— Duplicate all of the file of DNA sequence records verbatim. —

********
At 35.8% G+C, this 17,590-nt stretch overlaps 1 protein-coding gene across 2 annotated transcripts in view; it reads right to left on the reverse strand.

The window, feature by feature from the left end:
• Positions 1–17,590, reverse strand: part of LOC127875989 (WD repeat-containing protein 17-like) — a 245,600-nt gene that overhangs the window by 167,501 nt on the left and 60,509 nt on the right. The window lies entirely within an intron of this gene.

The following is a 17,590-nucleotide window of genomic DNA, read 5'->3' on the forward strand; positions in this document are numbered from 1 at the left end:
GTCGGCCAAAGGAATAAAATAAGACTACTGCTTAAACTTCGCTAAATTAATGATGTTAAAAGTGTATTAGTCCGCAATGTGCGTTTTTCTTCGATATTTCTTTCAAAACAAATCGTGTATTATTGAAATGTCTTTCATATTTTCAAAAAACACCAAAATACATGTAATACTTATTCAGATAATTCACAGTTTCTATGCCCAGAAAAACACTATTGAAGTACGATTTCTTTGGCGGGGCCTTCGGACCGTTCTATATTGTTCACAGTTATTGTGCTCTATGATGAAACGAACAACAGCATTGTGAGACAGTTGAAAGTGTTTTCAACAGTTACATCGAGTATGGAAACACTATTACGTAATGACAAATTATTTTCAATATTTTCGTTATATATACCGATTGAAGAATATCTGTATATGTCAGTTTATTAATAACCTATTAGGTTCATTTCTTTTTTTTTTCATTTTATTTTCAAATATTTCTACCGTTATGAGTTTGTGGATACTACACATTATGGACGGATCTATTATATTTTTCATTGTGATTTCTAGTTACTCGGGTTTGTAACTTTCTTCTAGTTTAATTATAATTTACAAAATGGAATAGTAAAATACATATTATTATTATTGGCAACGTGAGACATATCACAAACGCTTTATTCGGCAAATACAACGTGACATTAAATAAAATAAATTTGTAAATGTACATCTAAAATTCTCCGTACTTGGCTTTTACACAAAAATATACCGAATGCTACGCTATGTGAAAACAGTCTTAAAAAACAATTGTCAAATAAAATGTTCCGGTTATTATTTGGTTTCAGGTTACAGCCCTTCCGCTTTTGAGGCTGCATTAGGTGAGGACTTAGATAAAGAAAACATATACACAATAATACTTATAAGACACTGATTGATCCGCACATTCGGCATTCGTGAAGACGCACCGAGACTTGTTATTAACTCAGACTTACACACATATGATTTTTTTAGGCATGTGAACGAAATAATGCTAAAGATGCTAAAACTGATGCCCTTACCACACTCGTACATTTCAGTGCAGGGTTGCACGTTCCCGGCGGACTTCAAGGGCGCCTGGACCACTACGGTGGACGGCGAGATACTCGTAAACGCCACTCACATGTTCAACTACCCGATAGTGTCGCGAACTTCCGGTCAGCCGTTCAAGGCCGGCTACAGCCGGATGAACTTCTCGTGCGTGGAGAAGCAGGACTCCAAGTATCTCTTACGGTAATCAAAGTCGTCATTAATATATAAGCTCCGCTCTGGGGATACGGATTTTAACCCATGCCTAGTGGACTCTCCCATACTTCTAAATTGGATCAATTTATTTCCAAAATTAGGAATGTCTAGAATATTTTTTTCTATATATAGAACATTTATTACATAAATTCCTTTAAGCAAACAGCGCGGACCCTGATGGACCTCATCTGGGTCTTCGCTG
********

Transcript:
At 35.8% G+C, this 17,590-nt stretch overlaps 1 protein-coding gene across 2 annotated transcripts in view; it reads right to left on the reverse strand.

The window, feature by feature from the left end:
• Positions 1–17,590, reverse strand: part of LOC127875989 (WD repeat-containing protein 17-like) — a 245,600-nt gene that overhangs the window by 167,501 nt on the left and 60,509 nt on the right. The window lies entirely within an intron of this gene.

The following is a 17,590-nucleotide window of genomic DNA, read 5'->3' on the forward strand; positions in this document are numbered from 1 at the left end:
GTCGGCCAAAGGAATAAAATAAGACTACTGCTTAAACTTCGCTAAATTAATGATGTTAAAAGTGTATTAGTCCGCAATGTGCGTTTTTCTTCGATATTTCTTTCAAAACAAATCGTGTATTATTGAAATGTCTTTCATATTTTCAAAAAACACCAAAATACATGTAATACTTATTCAGATAATTCACAGTTTCTATGCCCAGAAAAACACTATTGAAGTACGATTTCTTTGGCGGGGCCTTCGGACCGTTCTATATTGTTCACAGTTATTGTGCTCTATGATGAAACGAACAACAGCATTGTGAGACAGTTGAAAGTGTTTTCAACAGTTACATCGAGTATGGAAACACTATTACGTAATGACAAATTATTTTCAATATTTTCGTTATATATACCGATTGAAGAATATCTGTATATGTCAGTTTATTAATAACCTATTAGGTTCATTTCTTTTTTTTTTCATTTTATTTTCAAATATTTCTACCGTTATGAGTTTGTGGATACTACACATTATGGACGGATCTATTATATTTTTCATTGTGATTTCTAGTTACTCGGGTTTGTAACTTTCTTCTAGTTTAATTATAATTTACAAAATGGAATAGTAAAATACATATTATTATTATTGGCAACGTGAGACATATCACAAACGCTTTATTCGGCAAATACAACGTGACATTAAATAAAATAAATTTGTAAATGTACATCTAAAATTCTCCGTACTTGGCTTTTACACAAAAATATACCGAATGCTACGCTATGTGAAAACAGTCTTAAAAAACAATTGTCAAATAAAATGTTCCGGTTATTATTTGGTTTCAGGTTACAGCCCTTCCGCTTTTGAGGCTGCATTAGGTGAGGACTTAGATAAAGAAAACATATACACAATAATACTTATAAGACACTGATTGATCCGCACATTCGGCATTCGTGAAGACGCACCGAGACTTGTTATTAACTCAGACTTACACACATATGATTTTTTTAGGCATGTGAACGAAATAATGCTAAAGATGCTAAAACTGATGCCCTTACCACACTCGTACATTTCAGTGCAGGGTTGCACGTTCCCGGCGGACTTCAAGGGCGCCTGGACCACTACGGTGGACGGCGAGATACTCGTAAACGCCACTCACATGTTCAACTACCCGATAGTGTCGCGAACTTCCGGTCAGCCGTTCAAGGCCGGCTACAGCCGGATGAACTTCTCGTGCGTGGAGAAGCAGGACTCCAAGTATCTCTTACGGTAATCAAAGTCGTCATTAATATATAAGCTCCGCTCTGGGGATACGGATTTTAACCCATGCCTAGTGGACTCTCCCATACTTCTAAATTGGATCAATTTATTTCCAAAATTAGGAATGTCTAGAATATTTTTTTCTATATATAGAACATTTATTACATAAATTCCTTTAAGCAAACAGCGCGGACCCTGATGGACCTCATCTGGGTCTTCGCTG